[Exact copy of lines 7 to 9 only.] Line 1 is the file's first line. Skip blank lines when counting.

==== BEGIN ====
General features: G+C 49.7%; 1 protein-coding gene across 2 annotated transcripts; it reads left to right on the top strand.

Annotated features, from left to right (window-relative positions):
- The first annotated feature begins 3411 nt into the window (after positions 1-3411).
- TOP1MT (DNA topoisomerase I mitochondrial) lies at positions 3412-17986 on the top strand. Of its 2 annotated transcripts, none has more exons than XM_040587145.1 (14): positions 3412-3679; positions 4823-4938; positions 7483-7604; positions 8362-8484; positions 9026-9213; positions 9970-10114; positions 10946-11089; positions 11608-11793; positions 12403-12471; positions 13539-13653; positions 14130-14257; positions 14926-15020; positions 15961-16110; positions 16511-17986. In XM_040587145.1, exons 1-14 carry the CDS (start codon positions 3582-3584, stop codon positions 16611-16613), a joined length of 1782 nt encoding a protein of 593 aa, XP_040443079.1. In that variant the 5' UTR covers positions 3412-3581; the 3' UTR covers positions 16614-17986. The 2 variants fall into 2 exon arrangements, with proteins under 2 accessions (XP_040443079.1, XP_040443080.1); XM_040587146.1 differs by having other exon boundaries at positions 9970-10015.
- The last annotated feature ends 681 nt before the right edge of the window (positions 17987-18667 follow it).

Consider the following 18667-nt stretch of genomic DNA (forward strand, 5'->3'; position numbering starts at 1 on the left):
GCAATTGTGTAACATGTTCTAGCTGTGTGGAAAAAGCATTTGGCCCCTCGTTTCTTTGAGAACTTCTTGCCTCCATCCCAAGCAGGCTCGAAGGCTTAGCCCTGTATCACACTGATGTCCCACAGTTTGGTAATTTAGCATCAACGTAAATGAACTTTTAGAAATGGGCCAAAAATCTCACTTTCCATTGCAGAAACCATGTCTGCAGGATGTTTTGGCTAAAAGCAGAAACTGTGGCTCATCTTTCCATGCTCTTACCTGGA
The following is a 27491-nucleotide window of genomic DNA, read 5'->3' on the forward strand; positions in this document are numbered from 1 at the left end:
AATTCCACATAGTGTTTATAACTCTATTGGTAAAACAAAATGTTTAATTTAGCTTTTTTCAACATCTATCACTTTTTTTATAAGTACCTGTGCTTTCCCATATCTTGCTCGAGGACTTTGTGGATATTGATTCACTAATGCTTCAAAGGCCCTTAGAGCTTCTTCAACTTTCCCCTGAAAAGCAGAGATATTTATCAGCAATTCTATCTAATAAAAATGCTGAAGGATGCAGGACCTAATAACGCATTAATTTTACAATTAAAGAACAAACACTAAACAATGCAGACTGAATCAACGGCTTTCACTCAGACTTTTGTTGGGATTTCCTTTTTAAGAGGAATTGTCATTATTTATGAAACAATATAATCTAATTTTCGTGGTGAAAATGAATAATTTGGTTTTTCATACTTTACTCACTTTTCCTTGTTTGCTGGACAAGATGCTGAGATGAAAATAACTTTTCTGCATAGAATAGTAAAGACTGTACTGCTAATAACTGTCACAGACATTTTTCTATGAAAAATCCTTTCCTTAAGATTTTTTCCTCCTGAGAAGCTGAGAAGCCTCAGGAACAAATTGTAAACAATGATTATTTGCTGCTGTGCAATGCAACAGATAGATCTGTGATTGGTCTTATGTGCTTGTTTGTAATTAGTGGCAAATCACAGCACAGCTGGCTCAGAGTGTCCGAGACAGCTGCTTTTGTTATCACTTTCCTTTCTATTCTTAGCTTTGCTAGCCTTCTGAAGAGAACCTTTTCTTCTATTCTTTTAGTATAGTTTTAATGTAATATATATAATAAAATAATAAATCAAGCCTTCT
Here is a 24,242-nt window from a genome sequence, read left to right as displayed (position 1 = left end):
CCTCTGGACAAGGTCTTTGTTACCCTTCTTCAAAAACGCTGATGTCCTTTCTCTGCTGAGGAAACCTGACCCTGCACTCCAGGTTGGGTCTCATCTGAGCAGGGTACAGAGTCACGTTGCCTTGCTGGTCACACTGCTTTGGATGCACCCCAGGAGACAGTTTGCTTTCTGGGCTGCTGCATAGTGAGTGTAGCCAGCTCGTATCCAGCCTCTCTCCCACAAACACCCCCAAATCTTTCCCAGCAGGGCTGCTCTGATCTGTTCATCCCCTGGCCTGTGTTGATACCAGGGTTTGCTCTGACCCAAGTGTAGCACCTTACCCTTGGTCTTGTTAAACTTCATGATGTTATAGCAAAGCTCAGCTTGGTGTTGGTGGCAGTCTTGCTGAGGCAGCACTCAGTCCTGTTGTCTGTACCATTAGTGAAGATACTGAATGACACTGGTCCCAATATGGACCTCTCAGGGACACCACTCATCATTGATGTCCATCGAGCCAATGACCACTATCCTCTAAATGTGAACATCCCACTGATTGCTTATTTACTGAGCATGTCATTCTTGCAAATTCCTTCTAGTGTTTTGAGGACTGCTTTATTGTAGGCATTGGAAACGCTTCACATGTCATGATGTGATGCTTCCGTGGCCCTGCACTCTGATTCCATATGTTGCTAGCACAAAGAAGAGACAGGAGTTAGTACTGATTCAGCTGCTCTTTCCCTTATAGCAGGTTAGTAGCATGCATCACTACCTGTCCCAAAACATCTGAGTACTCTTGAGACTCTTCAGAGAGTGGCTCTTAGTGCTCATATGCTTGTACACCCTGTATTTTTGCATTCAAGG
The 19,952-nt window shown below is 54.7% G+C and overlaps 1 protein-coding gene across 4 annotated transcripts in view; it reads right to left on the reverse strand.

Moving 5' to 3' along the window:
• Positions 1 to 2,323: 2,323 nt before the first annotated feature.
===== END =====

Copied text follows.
GCAATTGTGTAACATGTTCTAGCTGTGTGGAAAAAGCATTTGGCCCCTCGTTTCTTTGAGAACTTCTTGCCTCCATCCCAAGCAGGCTCGAAGGCTTAGCCCTGTATCACACTGATGTCCCACAGTTTGGTAATTTAGCATCAACGTAAATGAACTTTTAGAAATGGGCCAAAAATCTCACTTTCCATTGCAGAAACCATGTCTGCAGGATGTTTTGGCTAAAAGCAGAAACTGTGGCTCATCTTTCCATGCTCTTACCTGGA
The following is a 27491-nucleotide window of genomic DNA, read 5'->3' on the forward strand; positions in this document are numbered from 1 at the left end:
AATTCCACATAGTGTTTATAACTCTATTGGTAAAACAAAATGTTTAATTTAGCTTTTTTCAACATCTATCACTTTTTTTATAAGTACCTGTGCTTTCCCATATCTTGCTCGAGGACTTTGTGGATATTGATTCACTAATGCTTCAAAGGCCCTTAGAGCTTCTTCAACTTTCCCCTGAAAAGCAGAGATATTTATCAGCAATTCTATCTAATAAAAATGCTGAAGGATGCAGGACCTAATAACGCATTAATTTTACAATTAAAGAACAAACACTAAACAATGCAGACTGAATCAACGGCTTTCACTCAGACTTTTGTTGGGATTTCCTTTTTAAGAGGAATTGTCATTATTTATGAAACAATATAATCTAATTTTCGTGGTGAAAATGAATAATTTGGTTTTTCATACTTTACTCACTTTTCCTTGTTTGCTGGACAAGATGCTGAGATGAAAATAACTTTTCTGCATAGAATAGTAAAGACTGTACTGCTAATAACTGTCACAGACATTTTTCTATGAAAAATCCTTTCCTTAAGATTTTTTCCTCCTGAGAAGCTGAGAAGCCTCAGGAACAAATTGTAAACAATGATTATTTGCTGCTGTGCAATGCAACAGATAGATCTGTGATTGGTCTTATGTGCTTGTTTGTAATTAGTGGCAAATCACAGCACAGCTGGCTCAGAGTGTCCGAGACAGCTGCTTTTGTTATCACTTTCCTTTCTATTCTTAGCTTTGCTAGCCTTCTGAAGAGAACCTTTTCTTCTATTCTTTTAGTATAGTTTTAATGTAATATATATAATAAAATAATAAATCAAGCCTTCT